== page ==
Out medical system is atrocious. I just finished today straightening out a bunch of bills that should of have been sent to me. I'm lucky that I am here to navigate this medical billing nightmare for Bill. But I wonder what do old people do who don't have someone to do it for them? There was no way Bill could have done what I did today. I'm going to try and write a blog post about what I did today but I have to get this all straightened out in my head first so I don't bore my blog readers to death.
      Ron

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  2. "I wonder what other Senior Citizens who live alone handle something like this". Quite so, Ron. Bill is ever so lucky to have you, and I'm pretty sure he must be appreciating what you're doing for him.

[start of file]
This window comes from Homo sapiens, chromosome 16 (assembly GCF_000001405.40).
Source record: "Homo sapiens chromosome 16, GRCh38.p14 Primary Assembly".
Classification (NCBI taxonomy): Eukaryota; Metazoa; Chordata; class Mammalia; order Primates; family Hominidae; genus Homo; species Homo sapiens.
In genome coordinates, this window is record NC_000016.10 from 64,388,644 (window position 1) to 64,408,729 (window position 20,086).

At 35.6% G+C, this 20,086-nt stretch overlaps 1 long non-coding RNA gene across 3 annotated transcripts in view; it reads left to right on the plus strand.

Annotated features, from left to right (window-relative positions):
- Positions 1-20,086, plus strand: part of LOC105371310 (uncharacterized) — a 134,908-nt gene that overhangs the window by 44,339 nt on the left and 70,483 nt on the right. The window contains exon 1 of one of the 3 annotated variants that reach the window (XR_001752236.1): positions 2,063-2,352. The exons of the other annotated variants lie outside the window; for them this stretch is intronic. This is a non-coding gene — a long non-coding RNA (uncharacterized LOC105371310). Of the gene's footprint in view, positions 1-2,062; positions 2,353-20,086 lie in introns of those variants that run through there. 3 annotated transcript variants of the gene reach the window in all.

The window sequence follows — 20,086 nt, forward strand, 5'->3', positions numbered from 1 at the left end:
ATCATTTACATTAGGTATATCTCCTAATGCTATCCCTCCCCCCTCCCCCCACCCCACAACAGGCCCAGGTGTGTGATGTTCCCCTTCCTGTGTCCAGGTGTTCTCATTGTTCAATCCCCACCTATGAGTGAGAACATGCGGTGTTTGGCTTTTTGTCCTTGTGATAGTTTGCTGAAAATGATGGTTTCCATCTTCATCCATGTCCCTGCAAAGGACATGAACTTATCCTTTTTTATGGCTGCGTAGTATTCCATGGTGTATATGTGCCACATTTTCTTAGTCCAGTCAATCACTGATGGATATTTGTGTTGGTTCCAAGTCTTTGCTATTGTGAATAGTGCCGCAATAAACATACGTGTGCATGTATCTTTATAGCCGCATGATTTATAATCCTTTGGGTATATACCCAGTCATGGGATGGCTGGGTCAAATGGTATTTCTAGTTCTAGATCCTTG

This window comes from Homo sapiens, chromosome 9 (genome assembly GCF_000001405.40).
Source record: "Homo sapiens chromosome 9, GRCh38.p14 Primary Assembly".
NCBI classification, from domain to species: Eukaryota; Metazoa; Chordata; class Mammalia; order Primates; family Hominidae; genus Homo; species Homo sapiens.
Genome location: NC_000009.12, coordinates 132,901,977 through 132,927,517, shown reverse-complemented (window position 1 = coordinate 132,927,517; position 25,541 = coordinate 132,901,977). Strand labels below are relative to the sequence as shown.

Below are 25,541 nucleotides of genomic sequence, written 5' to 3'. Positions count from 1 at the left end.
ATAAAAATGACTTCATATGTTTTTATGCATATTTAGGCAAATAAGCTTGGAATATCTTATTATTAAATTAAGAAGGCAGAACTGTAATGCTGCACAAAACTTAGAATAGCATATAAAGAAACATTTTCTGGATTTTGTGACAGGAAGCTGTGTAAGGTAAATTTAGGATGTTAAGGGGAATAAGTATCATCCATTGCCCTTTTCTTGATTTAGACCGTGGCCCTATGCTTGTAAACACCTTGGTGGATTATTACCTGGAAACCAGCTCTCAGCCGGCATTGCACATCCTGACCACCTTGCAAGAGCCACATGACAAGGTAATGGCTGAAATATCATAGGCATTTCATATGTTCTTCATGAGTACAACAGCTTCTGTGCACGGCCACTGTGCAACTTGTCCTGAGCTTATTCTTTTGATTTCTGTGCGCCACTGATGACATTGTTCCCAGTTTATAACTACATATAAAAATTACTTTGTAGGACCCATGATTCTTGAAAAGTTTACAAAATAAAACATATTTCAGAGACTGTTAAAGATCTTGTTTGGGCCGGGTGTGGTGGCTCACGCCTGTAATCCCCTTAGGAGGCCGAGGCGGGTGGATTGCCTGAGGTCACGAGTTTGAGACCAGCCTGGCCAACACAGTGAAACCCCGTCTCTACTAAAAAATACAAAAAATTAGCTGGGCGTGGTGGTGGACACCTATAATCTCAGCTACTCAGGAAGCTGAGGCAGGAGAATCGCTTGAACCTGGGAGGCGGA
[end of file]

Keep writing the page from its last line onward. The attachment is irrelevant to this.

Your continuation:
The prospect is a terrifying one which is growing for me daily, just as it must be for you if you are the one who is going to be left alone. When I was bed-ridden with flu just before Xmas my greatest concern was for my cats who still demanded to be fed several times a day, as well as my having to keep their litter trays clean - and there was no one here to do my shopping either. Your Bill has been really blessed with your presence - though knowing that doesn't make the execution of doing what needs to be done any easier.
    A happy 2017 to you too!

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    1. Ray,
      I spent the best part of this day navigating through all the bureaucratic mazes to straighten out the bills generated by Bill's medical emergency last month. Fortunately I was able to get the VA to pay the rest of the emergency room bills and the ambulance company to take back their bill. However I do have to pay the difference between the Medicare Part A for Bill's three day hospital stay. I am so glad I am here to do this for Bill. There was no way he could get through all what I spent hours this morning making phone calls and coordinating everything. Complicated even for me and I have experience with this kind of complicated paperwork. That was my career in banking (trust operations manager) in my previous life.